12 Oct 2006

Remembering Seha

Obviously she's not a Sabahan and supposedly not featured in this blog. But perhaps we can learn many things from this lady (who happened to be one of my favourite personalities) as far as pushing the industry forward is concerned. I remember meeting her once while I was in Kenny Music Studio in KL few years back. It was a spontaneous and brief moment, I just shook hand with her....said hi...bla..bla..bla...then I (very shy) pretend to be busy and went hiding *lol*... (she was there to see the big guys Paul Moss and Ahmad Izham Omar)

Among the first to push music industry forward -


MUSIC listeners may remember her for the hit Mulanya Di Sini with her bandFreedom but fellow artistes and music activists’ have fond memories of Seha’s instrumental role in pushing the local industry forward. Karyawan president Freddie Fernandez said Seha was the reason the Anugerah Industri Muzik (AIM) began. “Seha pushed me to do it,” he said.“She put it down on paper and we presented it to RIM. Seha was the one who made AIM happen.” He added that Seha will also be remembered as an initiator who helped start shows like Muzik TV, which she hosted and produced.

“She was always jovial and took everything in her stride, and I’ll remember her as an intelligent woman full of ideas,” he said.

“She had a lot more years left, a lot more to give,” he said. “Her passing was a shock and is a big loss to all of us.” Persatuan Akademi Industry Muzik Malaysia general manager Jennifer Thompson said: “She always fought for the local music scene and constantly suggested ways how we could improve.” Thomson said Seha was among the first few who worked on projects to help discover new talent. “I remember she opened the club Matahari in Damansara Heights with her brother, to give new talent a platform,” she said. “Everyone from Awie, Anuar Zain and Hattan performed there.” Thompson added that Seha’s love for the local music industry extended beyond the pop and R&B genre. “She was a big supporter of the underground rock scene and was instrumental in discovering Malaysian talent and providing a platform for them to showcase their skills,” she said. Thompson’s earliest recollections of Seha were as a fan back before Freedom hit the big time. “My relationship with Seha began first as a fan back when she was singing at a club in Ampang, then when Freedom started getting popular, and they were performing at bigger clubs like Pyramid,” she said. However, Thompson revealed that Seha was a private person.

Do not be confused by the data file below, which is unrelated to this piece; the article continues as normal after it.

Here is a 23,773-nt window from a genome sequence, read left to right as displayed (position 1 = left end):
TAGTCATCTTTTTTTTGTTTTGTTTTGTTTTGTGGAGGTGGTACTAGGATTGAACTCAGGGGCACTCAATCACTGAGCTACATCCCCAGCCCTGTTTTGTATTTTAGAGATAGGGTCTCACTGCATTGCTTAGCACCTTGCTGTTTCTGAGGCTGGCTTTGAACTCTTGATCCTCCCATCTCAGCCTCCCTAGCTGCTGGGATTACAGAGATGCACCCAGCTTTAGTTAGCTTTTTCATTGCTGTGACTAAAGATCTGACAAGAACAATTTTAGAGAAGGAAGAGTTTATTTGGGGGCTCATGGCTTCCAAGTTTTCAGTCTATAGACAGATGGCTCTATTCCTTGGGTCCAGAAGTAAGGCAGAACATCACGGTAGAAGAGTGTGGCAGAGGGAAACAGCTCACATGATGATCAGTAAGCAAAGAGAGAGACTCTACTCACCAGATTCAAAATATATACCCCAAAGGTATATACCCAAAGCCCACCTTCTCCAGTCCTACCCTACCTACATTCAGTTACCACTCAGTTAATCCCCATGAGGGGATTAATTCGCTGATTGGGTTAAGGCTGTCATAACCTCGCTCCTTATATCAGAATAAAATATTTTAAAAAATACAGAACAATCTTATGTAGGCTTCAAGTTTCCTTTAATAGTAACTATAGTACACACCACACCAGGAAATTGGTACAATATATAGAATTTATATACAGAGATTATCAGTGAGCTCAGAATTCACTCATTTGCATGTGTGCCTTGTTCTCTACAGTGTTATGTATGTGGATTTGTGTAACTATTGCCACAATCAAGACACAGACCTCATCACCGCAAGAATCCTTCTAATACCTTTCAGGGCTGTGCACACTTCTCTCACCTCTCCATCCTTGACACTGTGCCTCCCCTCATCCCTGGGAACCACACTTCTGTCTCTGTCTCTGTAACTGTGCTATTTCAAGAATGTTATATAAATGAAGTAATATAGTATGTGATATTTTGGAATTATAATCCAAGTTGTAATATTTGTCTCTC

“I remember she left the industry for a while when her health deteriorated and she was going through her divorce. She came to terms with a lot then, but she kept it all to herself. “I’ll remember her most for her happy laugh, her smile and her husky voice,” she said. “I feel that the biggest lesson we can learn from her life is her passion for the music industry.” Thompson added that it is difficult to find people who don’t put their own self-interest fi rst. “But she showed that in order for you to survive in the music industry, you had to look at the industry as a whole fi rst,” Thompson said. “She did that.” For One In A Million judge Paul Moss, Seha will be remembered as the country’s unoffi cial ambassador.

“My abiding memory will be how she helped me, opening her house to let me stay during my early visits to Malaysia. “That was my earliest experience of true Malaysian friendliness,” he said. – MM says: We’ll miss you, Seha